Sasse, like Hawley, is considered to be a possible Republican presidential candidate in 2024. That is also when Hawley must decide if he will seek a second term in the Senate.
In many ways, Hawley seemed to be getting the attention he desired following his Dec. 30 announcement that he was the first U.S. Senator willing to sign a challenge as Congress counted electoral votes. As a junior lawmaker with only two years in office, Hawley had his name in more headlines in more places than he had ever had previously.
Now is the time for Hawley to lower his visibility and do serious legislative work, Hancock said.
“He’s got a job to do in the U.S. Senate and I think he’s more than capable of doing it well,” Hancock said. “There are probably some relationships in the building he will need to tend to for his own future and frankly for Missouri.”
Hancock added that the events surrounding the electoral count should not determine Hawley’s future.
“Josh is bright, he’s very capable and I don’t think this chapter should define him or his career,” Hancock said.
Former Republican Congressman Tom Coleman, who represented northwest Missouri from 1976 to 1993, said he’s not sure Hawley has the character to be a serious lawmaker.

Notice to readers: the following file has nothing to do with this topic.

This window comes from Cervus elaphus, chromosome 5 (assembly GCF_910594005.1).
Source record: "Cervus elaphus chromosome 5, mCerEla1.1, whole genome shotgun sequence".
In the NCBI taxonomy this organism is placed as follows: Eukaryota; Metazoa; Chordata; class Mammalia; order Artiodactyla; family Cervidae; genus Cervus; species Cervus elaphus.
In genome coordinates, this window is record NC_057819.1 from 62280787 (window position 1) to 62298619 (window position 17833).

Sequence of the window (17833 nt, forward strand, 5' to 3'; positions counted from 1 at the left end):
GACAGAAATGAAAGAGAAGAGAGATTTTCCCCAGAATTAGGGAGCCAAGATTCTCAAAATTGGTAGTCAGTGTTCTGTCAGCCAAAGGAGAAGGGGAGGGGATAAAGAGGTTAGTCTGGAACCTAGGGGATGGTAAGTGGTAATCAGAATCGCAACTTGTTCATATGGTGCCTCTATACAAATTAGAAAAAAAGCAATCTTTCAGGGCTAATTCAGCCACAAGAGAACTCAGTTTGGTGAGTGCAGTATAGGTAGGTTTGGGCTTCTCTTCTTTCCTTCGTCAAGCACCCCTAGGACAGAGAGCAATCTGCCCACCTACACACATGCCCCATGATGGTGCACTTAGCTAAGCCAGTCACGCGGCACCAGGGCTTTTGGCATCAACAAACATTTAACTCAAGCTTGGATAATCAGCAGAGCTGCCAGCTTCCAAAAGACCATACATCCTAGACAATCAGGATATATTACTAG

“I do know that serving in the Congress that there are certain people that understand their limitations and can be very effective,” Coleman said. “There are others who are great grandstanders — and I consider this to be a grandstand — who make a lot of noise and accomplish very little.”
Coleman got his political start working with Danforth. Hawley has made his personal ambitions the most important aspect of his political career, Coleman said.
“Josh Hawley, I believe, always had, from the first time he sat in the Senate, had his sights on the presidency,” Coleman said in an interview with the Independent. “Blind ambition here has outweighed any intellectual analysis, humility and character that Mr. Hawley may have had.”
The big donors and prominent supporters are abandoning Hawley but rank-and-file GOP voters and Trump supporters will remember what he did and reward him, said state Rep. Justin Hill, R-Lake St. Louis.
Hill was in Washington on Wednesday rather than go to Jefferson City to be sworn in for a fourth term in the Missouri House. He said he attended the rally where Trump spoke but did not march to the Capitol or enter it.
“Missourians are sick of the establishment,” Hill said, “and for Josh to take that stand and say Missourians want answers, we want to investigate this, that is what he is sent there to do.”
This story first appeared in the Missouri Independent, a Newsline sister outlet.